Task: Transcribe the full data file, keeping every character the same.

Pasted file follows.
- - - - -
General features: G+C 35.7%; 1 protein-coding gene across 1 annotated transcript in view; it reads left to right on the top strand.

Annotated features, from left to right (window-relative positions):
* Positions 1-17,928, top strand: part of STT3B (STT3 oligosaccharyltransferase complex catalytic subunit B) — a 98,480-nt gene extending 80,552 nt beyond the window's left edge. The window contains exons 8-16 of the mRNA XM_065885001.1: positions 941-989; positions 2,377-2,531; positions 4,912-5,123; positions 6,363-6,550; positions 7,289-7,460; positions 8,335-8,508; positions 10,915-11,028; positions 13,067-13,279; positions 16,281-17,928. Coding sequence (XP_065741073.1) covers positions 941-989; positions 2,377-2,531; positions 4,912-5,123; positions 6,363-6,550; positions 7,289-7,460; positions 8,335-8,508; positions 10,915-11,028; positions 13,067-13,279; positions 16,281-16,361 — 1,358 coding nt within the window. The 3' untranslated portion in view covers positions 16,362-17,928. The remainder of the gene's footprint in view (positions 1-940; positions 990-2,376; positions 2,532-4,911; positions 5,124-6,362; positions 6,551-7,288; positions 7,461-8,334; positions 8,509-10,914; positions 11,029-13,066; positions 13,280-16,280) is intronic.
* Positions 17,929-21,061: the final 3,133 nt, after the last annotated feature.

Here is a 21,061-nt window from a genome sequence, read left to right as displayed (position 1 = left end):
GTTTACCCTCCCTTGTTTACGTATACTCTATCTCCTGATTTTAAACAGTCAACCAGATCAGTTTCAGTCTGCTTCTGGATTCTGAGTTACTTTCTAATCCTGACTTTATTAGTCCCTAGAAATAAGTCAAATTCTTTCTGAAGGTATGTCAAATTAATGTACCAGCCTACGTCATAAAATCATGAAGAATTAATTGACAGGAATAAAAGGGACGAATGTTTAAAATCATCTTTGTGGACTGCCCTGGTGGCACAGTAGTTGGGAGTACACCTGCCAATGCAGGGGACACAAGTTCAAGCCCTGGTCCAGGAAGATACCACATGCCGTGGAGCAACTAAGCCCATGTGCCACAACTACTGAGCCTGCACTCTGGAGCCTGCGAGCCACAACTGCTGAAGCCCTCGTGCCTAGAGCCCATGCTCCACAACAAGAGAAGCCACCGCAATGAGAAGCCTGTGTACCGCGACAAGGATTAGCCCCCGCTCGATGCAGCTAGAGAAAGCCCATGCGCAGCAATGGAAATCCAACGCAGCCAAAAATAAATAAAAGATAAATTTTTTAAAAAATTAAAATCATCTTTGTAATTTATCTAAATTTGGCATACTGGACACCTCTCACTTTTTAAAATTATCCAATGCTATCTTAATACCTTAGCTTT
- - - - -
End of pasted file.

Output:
General features: G+C 35.7%; 1 protein-coding gene across 1 annotated transcript in view; it reads left to right on the top strand.

Annotated features, from left to right (window-relative positions):
* Positions 1-17,928, top strand: part of STT3B (STT3 oligosaccharyltransferase complex catalytic subunit B) — a 98,480-nt gene extending 80,552 nt beyond the window's left edge. The window contains exons 8-16 of the mRNA XM_065885001.1: positions 941-989; positions 2,377-2,531; positions 4,912-5,123; positions 6,363-6,550; positions 7,289-7,460; positions 8,335-8,508; positions 10,915-11,028; positions 13,067-13,279; positions 16,281-17,928. Coding sequence (XP_065741073.1) covers positions 941-989; positions 2,377-2,531; positions 4,912-5,123; positions 6,363-6,550; positions 7,289-7,460; positions 8,335-8,508; positions 10,915-11,028; positions 13,067-13,279; positions 16,281-16,361 — 1,358 coding nt within the window. The 3' untranslated portion in view covers positions 16,362-17,928. The remainder of the gene's footprint in view (positions 1-940; positions 990-2,376; positions 2,532-4,911; positions 5,124-6,362; positions 6,551-7,288; positions 7,461-8,334; positions 8,509-10,914; positions 11,029-13,066; positions 13,280-16,280) is intronic.
* Positions 17,929-21,061: the final 3,133 nt, after the last annotated feature.

Here is a 21,061-nt window from a genome sequence, read left to right as displayed (position 1 = left end):
GTTTACCCTCCCTTGTTTACGTATACTCTATCTCCTGATTTTAAACAGTCAACCAGATCAGTTTCAGTCTGCTTCTGGATTCTGAGTTACTTTCTAATCCTGACTTTATTAGTCCCTAGAAATAAGTCAAATTCTTTCTGAAGGTATGTCAAATTAATGTACCAGCCTACGTCATAAAATCATGAAGAATTAATTGACAGGAATAAAAGGGACGAATGTTTAAAATCATCTTTGTGGACTGCCCTGGTGGCACAGTAGTTGGGAGTACACCTGCCAATGCAGGGGACACAAGTTCAAGCCCTGGTCCAGGAAGATACCACATGCCGTGGAGCAACTAAGCCCATGTGCCACAACTACTGAGCCTGCACTCTGGAGCCTGCGAGCCACAACTGCTGAAGCCCTCGTGCCTAGAGCCCATGCTCCACAACAAGAGAAGCCACCGCAATGAGAAGCCTGTGTACCGCGACAAGGATTAGCCCCCGCTCGATGCAGCTAGAGAAAGCCCATGCGCAGCAATGGAAATCCAACGCAGCCAAAAATAAATAAAAGATAAATTTTTTAAAAAATTAAAATCATCTTTGTAATTTATCTAAATTTGGCATACTGGACACCTCTCACTTTTTAAAATTATCCAATGCTATCTTAATACCTTAGCTTT